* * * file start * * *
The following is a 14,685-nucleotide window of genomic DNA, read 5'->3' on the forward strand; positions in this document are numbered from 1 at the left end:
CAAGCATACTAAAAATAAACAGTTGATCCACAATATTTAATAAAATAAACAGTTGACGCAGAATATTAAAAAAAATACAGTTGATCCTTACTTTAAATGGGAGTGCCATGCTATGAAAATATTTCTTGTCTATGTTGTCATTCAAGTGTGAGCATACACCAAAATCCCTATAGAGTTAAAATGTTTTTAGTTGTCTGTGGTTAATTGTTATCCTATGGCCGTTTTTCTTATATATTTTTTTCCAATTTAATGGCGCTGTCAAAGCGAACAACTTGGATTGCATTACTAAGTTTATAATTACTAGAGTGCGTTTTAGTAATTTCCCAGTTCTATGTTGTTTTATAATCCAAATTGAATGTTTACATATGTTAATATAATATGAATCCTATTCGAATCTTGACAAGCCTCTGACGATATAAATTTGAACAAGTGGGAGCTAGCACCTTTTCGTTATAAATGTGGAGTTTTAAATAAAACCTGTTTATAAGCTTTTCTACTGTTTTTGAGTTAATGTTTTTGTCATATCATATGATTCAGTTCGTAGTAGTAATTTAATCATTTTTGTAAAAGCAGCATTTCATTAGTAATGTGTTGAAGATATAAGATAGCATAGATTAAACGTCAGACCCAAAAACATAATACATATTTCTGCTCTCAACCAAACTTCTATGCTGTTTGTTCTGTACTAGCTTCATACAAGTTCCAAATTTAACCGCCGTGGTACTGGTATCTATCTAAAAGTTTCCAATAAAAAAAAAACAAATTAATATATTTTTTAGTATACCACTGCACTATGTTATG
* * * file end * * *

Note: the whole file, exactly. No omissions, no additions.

The following is a 14,685-nucleotide window of genomic DNA, read 5'->3' on the forward strand; positions in this document are numbered from 1 at the left end:
CAAGCATACTAAAAATAAACAGTTGATCCACAATATTTAATAAAATAAACAGTTGACGCAGAATATTAAAAAAAATACAGTTGATCCTTACTTTAAATGGGAGTGCCATGCTATGAAAATATTTCTTGTCTATGTTGTCATTCAAGTGTGAGCATACACCAAAATCCCTATAGAGTTAAAATGTTTTTAGTTGTCTGTGGTTAATTGTTATCCTATGGCCGTTTTTCTTATATATTTTTTTCCAATTTAATGGCGCTGTCAAAGCGAACAACTTGGATTGCATTACTAAGTTTATAATTACTAGAGTGCGTTTTAGTAATTTCCCAGTTCTATGTTGTTTTATAATCCAAATTGAATGTTTACATATGTTAATATAATATGAATCCTATTCGAATCTTGACAAGCCTCTGACGATATAAATTTGAACAAGTGGGAGCTAGCACCTTTTCGTTATAAATGTGGAGTTTTAAATAAAACCTGTTTATAAGCTTTTCTACTGTTTTTGAGTTAATGTTTTTGTCATATCATATGATTCAGTTCGTAGTAGTAATTTAATCATTTTTGTAAAAGCAGCATTTCATTAGTAATGTGTTGAAGATATAAGATAGCATAGATTAAACGTCAGACCCAAAAACATAATACATATTTCTGCTCTCAACCAAACTTCTATGCTGTTTGTTCTGTACTAGCTTCATACAAGTTCCAAATTTAACCGCCGTGGTACTGGTATCTATCTAAAAGTTTCCAATAAAAAAAAAACAAATTAATATATTTTTTAGTATACCACTGCACTATGTTATG